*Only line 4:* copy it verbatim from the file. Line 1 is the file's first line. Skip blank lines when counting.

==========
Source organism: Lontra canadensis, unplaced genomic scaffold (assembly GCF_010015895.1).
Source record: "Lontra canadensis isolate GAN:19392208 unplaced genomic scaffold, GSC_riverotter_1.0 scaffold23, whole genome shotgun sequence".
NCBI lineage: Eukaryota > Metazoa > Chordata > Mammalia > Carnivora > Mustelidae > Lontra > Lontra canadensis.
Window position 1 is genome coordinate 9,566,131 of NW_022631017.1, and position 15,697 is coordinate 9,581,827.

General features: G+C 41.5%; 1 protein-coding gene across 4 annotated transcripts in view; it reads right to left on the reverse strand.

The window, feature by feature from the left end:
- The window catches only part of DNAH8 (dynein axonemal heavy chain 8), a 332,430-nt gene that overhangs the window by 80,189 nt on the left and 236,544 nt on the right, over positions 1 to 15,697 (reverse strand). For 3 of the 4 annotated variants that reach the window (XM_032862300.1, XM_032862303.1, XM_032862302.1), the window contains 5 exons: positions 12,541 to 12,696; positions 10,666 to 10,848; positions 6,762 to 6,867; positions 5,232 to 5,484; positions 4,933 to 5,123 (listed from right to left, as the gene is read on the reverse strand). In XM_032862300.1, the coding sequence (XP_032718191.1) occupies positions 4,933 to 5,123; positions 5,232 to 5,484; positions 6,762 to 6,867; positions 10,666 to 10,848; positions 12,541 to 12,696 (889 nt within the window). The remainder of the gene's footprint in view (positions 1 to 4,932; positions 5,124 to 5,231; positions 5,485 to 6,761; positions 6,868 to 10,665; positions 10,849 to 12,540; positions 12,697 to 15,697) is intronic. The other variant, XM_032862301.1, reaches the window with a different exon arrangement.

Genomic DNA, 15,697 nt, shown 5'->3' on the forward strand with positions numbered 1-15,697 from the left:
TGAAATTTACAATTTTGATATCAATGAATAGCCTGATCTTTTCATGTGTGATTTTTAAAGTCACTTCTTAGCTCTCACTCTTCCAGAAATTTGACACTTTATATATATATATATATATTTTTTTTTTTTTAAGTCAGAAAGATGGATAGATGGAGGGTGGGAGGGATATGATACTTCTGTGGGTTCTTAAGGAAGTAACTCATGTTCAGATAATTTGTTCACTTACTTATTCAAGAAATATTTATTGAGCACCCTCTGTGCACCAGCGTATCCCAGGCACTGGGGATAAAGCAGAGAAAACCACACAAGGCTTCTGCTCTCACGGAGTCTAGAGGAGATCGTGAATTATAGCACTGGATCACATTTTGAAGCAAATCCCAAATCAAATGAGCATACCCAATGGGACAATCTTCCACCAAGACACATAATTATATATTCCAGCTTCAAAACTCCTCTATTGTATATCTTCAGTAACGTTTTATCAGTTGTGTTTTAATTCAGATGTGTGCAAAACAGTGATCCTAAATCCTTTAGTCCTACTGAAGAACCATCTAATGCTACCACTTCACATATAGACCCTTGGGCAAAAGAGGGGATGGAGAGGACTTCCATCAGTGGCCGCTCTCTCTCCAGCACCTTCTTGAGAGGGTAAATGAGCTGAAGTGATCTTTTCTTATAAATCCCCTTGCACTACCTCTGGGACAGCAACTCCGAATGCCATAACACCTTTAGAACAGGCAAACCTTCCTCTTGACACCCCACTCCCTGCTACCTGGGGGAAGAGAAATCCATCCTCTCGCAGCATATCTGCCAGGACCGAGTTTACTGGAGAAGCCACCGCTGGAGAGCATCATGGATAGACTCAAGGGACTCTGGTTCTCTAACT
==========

Window position 1 is genome coordinate 9,566,131 of NW_022631017.1, and position 15,697 is coordinate 9,581,827.